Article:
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IDBD: infectious disease biomarker database.

Yang IS, Ryu C, Cho KJ, Kim JK, Ong SH, Mitchell WP, Kim BS, Oh HB, Kim KH - Nucleic Acids Res. (2007)

Bottom Line: Despite intensified interest and research, however, the overall rate of development of novel biomarkers has been falling.IDBD is a community annotation database, utilizing collaborative Web 2.0 features, providing a convenient user interface to input and revise data online.It supports various types of data searches and application tools to analyze sequence and structure features of potential and validated biomarkers.

View Article: PubMed Central - PubMed

Affiliation: Department of Life Sciences & Biotechnology, School of Life Sciences & Biotechnology, Korea University, Seoul, Korea.

ABSTRACT
Biomarkers enable early diagnosis, guide molecularly targeted therapy and monitor the activity and therapeutic responses across a variety of diseases. Despite intensified interest and research, however, the overall rate of development of novel biomarkers has been falling. Moreover, no solution is yet available that efficiently retrieves and processes biomarker information pertaining to infectious diseases. Infectious Disease Biomarker Database (IDBD) is one of the first efforts to build an easily accessible and comprehensive literature-derived database covering known infectious disease biomarkers. IDBD is a community annotation database, utilizing collaborative Web 2.0 features, providing a convenient user interface to input and revise data online. It allows users to link infectious diseases or pathogens to protein, gene or carbohydrate biomarkers through the use of search tools. It supports various types of data searches and application tools to analyze sequence and structure features of potential and validated biomarkers. Currently, IDBD integrates 611 biomarkers for 66 infectious diseases and 70 pathogens. It is publicly accessible at http://biomarker.cdc.go.kr and http://biomarker.korea.ac.kr.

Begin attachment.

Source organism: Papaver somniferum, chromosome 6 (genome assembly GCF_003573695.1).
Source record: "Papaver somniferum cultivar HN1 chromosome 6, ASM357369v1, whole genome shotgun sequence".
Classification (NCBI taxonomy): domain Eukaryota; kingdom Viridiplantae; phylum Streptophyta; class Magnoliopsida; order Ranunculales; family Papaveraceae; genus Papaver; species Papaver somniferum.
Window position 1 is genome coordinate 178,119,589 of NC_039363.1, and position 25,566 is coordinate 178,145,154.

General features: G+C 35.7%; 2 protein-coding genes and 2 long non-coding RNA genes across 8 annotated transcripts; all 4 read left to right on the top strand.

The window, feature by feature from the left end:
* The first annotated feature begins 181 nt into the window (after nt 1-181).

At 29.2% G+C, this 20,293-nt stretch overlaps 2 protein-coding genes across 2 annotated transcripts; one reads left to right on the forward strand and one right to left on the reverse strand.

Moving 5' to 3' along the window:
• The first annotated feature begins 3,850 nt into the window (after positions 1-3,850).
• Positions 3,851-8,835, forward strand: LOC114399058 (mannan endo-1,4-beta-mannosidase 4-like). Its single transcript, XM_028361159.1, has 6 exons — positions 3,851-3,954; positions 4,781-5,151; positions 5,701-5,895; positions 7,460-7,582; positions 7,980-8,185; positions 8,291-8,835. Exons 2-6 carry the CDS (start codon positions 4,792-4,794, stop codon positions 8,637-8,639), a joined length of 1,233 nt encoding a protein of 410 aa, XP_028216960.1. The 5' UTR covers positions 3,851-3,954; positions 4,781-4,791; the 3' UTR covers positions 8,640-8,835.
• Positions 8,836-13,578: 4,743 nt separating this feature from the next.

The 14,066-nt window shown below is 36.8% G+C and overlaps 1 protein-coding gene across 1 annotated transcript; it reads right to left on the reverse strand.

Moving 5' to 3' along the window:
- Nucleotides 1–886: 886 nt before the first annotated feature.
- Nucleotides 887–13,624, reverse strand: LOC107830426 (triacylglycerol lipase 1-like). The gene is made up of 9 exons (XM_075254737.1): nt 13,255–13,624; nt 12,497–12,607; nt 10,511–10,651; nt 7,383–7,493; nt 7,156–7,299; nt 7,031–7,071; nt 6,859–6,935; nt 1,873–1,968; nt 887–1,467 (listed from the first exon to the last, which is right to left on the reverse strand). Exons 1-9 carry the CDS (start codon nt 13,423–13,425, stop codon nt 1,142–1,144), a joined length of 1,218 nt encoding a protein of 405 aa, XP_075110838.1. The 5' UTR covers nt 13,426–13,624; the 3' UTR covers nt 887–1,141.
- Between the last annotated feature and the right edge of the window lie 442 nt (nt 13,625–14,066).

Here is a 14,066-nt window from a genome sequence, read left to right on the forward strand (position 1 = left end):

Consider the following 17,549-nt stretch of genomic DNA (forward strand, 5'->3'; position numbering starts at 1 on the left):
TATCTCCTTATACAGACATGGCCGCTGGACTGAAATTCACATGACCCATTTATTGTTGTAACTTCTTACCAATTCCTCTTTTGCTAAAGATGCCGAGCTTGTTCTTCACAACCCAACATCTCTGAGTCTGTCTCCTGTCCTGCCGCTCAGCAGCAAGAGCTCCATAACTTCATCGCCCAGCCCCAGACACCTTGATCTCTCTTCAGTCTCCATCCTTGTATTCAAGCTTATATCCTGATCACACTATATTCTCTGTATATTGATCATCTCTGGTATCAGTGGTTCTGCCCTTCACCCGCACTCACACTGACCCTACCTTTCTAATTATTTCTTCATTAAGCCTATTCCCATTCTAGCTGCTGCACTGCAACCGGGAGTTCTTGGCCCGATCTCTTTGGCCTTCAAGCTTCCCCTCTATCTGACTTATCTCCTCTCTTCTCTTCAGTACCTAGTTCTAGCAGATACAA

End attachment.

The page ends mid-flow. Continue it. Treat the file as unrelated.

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Related in: MedlinePlus

The sequence and structure analysis tools showing (A) analysis results using selected sequences of biomarker data: sequence alignment and phylogenetic tree, and (B) predicted 3D structure of a biomarker viewed with Jmol.
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Figure 3: The sequence and structure analysis tools showing (A) analysis results using selected sequences of biomarker data: sequence alignment and phylogenetic tree, and (B) predicted 3D structure of a biomarker viewed with Jmol.

Mentions: On the biomarker list page, IDBD allows access to sequence and structure analysis tools by clicking ‘Data analysis new window’ on the left-hand navigation bar. The user can select sequences of interest obtained from biomarker search (Figure 1E), prepare an input data by clicking ‘Sequence alignment’, and conduct multiple sequence alignment by direct submission or upload a file of the chosen sequences to CLUSTALW tool of EBI (16). On the result page (Figure 3A), the alignment can then be exported for phylogenetic tree construction. The sequence analysis also includes standard BLAST services (blastn and blastp) on external network connectivity (17), pairwise distance and synonymous—non-synonymous ratio analysis. In the case of structure analysis, users may submit an amino acid sequence or multiple sequences aligned to a set of methods for secondary (PSA) and tertiary structure (Geno3d) prediction (18,19). The predicted tertiary structures can be modeled by using Jmol either with a PDB file or PDB ID, if available (Figure 3B).Figure 3.